Mohsin Hamid’s novel The Reluctant Fundamentalist is one of those books that end in such an ambiguous and unresolved way it’s tempting to start re-reading it immediately to find the clues missed the first time around.
The mystery begins immediately the book opens. It’s dusk in Lahore. An American visitor at a pavement cafe is approached by Changez, a local man who speaks immaculate English and who offers to help the stranger find the perfect cup of tea. Neither of these men is who they seem to be at first glance.
Is Changez just someone extending the hand of friendship to a visitor in his home or is there something more sinister in this encounter? Is the American acting nervous simply because he is unfamiliar territory or is there another reason why he keeps looking around him? And why is there a bulge in his jacket similar to one you would find if someone wore a gun holster?
Changez it turns out is a Princeton graduate who was once the star employee at a New York firm specialising in the evaluation of ailing companies prior to their takeover. He had flown first class, stayed in premium hotels and holidayed with some bright young things and fallen in love with the daughter of a wealthy American family. His initial enthusiasm for the American dream turned into disenchantment however to the point where the attack on the World Trade Center causes him to smile.
… at that moment my thoughts were not with the victims of the attack ——I was caught up in the symbolism of it all, the fact that someone had so visibly brought America to her knees.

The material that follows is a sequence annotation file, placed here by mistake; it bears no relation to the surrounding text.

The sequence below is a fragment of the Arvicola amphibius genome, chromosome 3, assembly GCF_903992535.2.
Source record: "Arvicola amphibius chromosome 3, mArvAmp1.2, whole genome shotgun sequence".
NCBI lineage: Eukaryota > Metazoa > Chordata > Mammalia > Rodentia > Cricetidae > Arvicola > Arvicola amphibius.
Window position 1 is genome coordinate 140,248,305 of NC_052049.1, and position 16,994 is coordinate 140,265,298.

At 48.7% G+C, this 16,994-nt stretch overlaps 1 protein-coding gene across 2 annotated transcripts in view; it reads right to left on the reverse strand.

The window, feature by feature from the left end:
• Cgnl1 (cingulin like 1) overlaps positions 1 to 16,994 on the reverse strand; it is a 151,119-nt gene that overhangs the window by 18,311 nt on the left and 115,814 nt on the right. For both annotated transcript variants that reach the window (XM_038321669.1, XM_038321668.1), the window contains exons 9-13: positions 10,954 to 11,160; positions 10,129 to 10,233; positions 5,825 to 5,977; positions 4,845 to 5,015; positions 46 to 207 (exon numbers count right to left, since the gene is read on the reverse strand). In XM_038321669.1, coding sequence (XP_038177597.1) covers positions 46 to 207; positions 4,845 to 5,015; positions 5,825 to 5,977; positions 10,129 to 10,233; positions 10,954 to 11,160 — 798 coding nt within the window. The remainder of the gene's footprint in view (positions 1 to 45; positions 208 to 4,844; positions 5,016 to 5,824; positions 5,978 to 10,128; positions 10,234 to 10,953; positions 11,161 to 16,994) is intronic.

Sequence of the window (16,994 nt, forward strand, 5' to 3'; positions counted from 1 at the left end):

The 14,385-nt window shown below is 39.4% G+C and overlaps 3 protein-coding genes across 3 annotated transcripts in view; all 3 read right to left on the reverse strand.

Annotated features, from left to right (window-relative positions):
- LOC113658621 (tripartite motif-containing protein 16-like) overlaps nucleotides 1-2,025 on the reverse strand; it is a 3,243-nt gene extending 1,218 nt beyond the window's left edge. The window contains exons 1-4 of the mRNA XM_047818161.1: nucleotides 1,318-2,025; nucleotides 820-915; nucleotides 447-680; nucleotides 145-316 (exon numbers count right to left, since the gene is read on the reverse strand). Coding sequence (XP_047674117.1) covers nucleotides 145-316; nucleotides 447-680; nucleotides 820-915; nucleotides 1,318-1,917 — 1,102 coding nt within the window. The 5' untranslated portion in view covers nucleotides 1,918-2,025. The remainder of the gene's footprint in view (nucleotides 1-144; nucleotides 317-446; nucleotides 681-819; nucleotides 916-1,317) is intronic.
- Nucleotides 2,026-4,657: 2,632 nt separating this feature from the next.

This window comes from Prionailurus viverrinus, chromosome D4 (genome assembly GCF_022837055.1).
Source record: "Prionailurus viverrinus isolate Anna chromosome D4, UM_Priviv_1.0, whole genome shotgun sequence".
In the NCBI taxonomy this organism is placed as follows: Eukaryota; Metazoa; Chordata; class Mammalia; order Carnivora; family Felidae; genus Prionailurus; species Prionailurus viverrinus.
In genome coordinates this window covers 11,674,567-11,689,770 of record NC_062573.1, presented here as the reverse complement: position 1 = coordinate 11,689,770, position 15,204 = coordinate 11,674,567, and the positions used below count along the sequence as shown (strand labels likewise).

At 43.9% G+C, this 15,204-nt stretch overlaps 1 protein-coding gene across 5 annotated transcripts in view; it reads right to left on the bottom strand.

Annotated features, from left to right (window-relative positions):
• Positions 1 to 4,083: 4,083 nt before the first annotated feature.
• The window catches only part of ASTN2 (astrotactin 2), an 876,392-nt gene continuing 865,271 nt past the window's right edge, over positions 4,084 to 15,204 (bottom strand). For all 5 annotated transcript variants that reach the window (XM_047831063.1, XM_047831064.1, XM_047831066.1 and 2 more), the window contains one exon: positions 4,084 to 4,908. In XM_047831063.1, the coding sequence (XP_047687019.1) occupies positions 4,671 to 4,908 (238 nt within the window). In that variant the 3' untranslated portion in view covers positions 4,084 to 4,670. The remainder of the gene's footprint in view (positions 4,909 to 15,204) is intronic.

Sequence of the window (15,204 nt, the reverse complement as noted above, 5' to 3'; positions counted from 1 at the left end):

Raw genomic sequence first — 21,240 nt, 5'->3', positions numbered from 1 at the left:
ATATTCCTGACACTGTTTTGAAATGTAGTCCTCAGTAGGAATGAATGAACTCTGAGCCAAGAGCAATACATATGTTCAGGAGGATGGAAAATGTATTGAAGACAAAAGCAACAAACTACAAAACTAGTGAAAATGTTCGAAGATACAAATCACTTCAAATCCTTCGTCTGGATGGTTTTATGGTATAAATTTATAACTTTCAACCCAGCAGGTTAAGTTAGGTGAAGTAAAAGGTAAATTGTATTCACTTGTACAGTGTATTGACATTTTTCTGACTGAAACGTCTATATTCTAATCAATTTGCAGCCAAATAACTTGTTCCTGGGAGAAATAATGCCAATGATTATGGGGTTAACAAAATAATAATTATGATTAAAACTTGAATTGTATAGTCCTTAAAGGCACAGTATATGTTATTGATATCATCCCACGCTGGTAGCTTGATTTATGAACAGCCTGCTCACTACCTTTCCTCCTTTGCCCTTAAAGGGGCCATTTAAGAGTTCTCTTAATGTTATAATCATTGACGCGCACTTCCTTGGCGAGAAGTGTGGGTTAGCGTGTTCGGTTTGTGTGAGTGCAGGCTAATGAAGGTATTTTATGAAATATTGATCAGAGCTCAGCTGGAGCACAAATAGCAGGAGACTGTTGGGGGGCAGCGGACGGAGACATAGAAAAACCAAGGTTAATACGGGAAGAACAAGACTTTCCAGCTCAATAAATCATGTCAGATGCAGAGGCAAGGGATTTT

Aghast at the way America responds with aggression towards Afghanistan, using Pakistan as their military base from which to launch attacks, he throws up his job and returns home to become a university lecturer.
The title and the tense atmosphere that builds as the conversation progresses sets up an idea that Changez has become increasingly politicised since his return but has he gone over to the dark side of fundamentalism? He tells his listener that he has made it his mission “to advocate a disengagement from your country by mine”, building a support group from among his students and orchestrating anti-American protests and demonstrations. Is he, as he claims “simply a university lecturer, nothing more nor less” or is he a radical who while advocating non violence himself turns a blind eye to the activities of his supporters?
Hamid has made his narrator a forceful, persuasive speaker. He is polite, considerate of his guest and finely attuned to the slightest change in his body language and facial expression. But there’s also a sense that he is an unreliable narrator, smoothly glossing over his own involvement in the failed assassination of an aid worker and glibly presenting his ideas as perfectly reasonable.
If Changez is a radical fundamentalist whose activities have come to the attention of the authorities, is the American merely a passive listener or is he a secret service operative engaged in a mission to eradicate this potential threat? Mohsin Hamid keeps up the suspense right to the end and even then doesn’t provide the answers. Instead he stops the action just at the point where it seems something violent might happen. Whether the American or Changez is the target, we never get to find out. It’s one of the reasons I throughly enjoyed this book — Hamid doesn’t lay all the answers out on a plate for readers, instead he leaves it free for us to design our own interpretation and explanations.
From the moment I read the opening sentence I had high hopes for this book and it didn’t disappoint. The structure is straightforward — it’s a dramatic monologue in the style of a framed narrative which Hamid makes compelling because of the strength of his characterisation of the narrator. It’s not a book of action but there is a feeling all the time that something is going to happen, we’re just not sure what.
The Reluctant Fundamentalist was shortlisted for the Man Booker Prize in 2007.
There are some similarities between Mohsin Hamid and the narrator of his book. Like Changez, Hamid studied at Princeton and worked for a management consultancy company in New York. His latest novel is How to Get Filthy Rich in Rising Asia.